Well, hi, kids!
Hope everyone had a groovy weekend. I was thinking about that link I posted last week in which author Graham Swift noted that authors are in danger of getting screwed with regard to ebook royalties.
It’s an article titled “Do Publishers Pay a Fair Royalty Rate for ebooks under the Agency Model?”
Here’s what I found kind of interesting:
But despite these costs which publishers incur [read the piece to see what those are; it’s short]…they’re saving buckets full of money on not having to print or ship books – savings which range from the production department to the warehouse – and the authors simply are not being credited for those savings.
And while the price of ebooks generally is lower than hardcover, the publisher’s contribution on every sale of an ebook has remained equivalent to that of a hardcover, whereas the author’s share has dropped by about 1/3.
So I then followed the suggested link to THIS blog, with an article titled “How Ebook Royalties are Cheating Authors.” The blog includes figures, which look pretty crappy for authors.
E-book royalty rates for major trade publishers have coalesced, for the moment, at 25% of the publisher’s receipts. As we’ve pointed out previously, this is contrary to longstanding tradition in trade book publishing, in which authors and publishers effectively split the net proceeds of book sales (that’s how the industry arrived at the standard hardcover royalty rate of 15% of list price). Among the ills of this radical pay cut is the distorting effect it has on publishers’ incentives: publishers generally do significantly better on e-book sales than they do on hardcover sales. Authors, on the other hand, always do worse.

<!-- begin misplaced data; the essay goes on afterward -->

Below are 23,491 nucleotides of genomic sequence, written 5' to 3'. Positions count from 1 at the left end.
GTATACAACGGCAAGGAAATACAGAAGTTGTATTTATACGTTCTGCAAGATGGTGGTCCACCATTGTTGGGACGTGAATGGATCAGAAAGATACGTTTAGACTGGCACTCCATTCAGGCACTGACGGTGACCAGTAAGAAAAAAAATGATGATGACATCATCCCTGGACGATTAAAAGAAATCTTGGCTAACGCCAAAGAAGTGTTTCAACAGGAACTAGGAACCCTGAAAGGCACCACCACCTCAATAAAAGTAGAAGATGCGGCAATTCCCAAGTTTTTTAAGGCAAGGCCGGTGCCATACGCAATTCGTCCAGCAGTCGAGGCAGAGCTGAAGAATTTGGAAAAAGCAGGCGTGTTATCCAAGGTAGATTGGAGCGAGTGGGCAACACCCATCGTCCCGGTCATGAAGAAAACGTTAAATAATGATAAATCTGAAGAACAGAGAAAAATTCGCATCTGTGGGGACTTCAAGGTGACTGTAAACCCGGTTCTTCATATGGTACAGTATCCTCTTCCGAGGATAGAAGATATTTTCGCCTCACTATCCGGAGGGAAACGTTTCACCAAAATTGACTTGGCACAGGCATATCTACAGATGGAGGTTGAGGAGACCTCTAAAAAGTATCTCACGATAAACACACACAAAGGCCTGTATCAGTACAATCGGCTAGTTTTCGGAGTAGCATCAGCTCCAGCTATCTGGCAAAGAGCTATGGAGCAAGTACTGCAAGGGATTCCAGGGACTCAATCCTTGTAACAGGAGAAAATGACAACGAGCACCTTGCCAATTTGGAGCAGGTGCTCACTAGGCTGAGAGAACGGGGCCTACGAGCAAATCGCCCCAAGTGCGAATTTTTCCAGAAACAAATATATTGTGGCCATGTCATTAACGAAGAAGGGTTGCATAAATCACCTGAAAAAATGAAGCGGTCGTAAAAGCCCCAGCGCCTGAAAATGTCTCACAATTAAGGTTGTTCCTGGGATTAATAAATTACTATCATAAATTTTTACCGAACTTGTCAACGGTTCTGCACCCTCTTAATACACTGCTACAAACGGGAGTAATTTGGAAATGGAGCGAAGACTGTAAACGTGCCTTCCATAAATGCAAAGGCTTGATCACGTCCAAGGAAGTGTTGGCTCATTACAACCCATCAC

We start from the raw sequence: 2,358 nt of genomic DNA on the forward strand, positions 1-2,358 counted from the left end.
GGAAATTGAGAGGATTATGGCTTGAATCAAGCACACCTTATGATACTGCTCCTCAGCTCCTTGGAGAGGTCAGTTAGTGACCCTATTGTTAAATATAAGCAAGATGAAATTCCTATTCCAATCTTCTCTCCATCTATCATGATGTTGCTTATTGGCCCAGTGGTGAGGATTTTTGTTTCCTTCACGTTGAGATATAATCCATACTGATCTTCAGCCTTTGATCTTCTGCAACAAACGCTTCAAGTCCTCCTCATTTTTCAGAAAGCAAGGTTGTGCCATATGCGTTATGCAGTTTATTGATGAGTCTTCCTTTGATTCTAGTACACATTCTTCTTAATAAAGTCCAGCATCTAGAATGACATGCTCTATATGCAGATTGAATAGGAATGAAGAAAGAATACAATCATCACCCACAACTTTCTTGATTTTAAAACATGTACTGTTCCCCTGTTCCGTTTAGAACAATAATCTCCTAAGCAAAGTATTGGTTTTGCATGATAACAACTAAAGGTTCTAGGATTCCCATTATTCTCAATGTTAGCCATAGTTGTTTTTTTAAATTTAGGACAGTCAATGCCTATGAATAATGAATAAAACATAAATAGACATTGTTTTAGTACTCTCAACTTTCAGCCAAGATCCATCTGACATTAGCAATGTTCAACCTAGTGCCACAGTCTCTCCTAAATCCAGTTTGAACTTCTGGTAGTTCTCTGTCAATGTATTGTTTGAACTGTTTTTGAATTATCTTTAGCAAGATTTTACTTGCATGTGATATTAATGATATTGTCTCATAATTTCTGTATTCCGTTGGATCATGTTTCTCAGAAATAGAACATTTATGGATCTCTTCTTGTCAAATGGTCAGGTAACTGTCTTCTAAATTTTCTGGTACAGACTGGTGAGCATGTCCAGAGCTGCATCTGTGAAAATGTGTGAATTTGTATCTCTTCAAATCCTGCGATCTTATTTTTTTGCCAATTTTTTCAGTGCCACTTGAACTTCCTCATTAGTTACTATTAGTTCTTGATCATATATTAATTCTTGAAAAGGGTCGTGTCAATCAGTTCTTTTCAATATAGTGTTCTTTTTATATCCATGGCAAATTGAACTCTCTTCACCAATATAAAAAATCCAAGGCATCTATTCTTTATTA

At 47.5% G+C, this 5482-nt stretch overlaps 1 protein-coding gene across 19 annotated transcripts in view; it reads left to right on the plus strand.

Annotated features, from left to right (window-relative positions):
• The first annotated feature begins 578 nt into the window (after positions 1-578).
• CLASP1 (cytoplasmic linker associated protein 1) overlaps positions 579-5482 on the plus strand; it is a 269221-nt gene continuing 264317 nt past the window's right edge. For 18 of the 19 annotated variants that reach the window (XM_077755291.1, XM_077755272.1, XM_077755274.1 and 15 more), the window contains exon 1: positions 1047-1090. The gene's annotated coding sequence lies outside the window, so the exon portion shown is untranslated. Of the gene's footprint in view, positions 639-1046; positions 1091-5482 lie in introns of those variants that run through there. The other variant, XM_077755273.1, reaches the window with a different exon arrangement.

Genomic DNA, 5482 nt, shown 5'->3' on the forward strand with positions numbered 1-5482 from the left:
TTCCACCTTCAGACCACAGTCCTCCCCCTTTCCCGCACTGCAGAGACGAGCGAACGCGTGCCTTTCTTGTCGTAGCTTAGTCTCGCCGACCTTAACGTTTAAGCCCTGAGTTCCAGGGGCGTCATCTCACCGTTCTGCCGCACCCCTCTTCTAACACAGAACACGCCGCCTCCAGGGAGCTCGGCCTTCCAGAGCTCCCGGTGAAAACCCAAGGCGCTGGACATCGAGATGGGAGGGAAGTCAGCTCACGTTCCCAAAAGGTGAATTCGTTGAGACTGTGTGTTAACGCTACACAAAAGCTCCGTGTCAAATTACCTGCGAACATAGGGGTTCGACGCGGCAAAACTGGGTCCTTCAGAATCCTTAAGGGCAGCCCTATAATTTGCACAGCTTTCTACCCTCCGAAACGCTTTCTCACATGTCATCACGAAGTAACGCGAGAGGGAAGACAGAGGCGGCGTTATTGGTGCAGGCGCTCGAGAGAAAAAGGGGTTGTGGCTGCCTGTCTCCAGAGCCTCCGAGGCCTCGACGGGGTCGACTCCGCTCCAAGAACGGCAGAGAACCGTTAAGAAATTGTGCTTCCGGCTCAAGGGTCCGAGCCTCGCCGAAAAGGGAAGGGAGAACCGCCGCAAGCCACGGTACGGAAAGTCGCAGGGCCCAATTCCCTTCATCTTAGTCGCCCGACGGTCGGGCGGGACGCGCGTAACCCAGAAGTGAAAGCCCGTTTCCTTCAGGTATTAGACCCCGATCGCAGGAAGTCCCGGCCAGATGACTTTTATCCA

So, everything else being equal, publishers will naturally have a strong bias toward e-book sales. It certainly does wonders for cash flow: not only does the publisher net more, but the reduced royalty means that every time an e-book purchase displaces a hardcover purchase, the odds that the author’s advance will earn out — and the publisher will have to cut a check for royalties — diminishes. In more ways than one, the author’s e-loss is the publisher’s e-gain.
source: Ask the Agent (emphasis mine)
Go to the link for the specific examples that’ll show you just how bad authors do on ebooks.
Anyway, I’m not going on a rampage against ebooks. I’m an author, after all, and I like that my stuff is available in multiple formats. However, I am concerned about ebook royalties, and about the invalidation of an electronic format as “work,” thus allowing publishers to contract a lower royalty rate. Or just because they like the greater profit they make from ebooks, and sadly that doesn’t seem to be trickling down. Just some stuff to think about.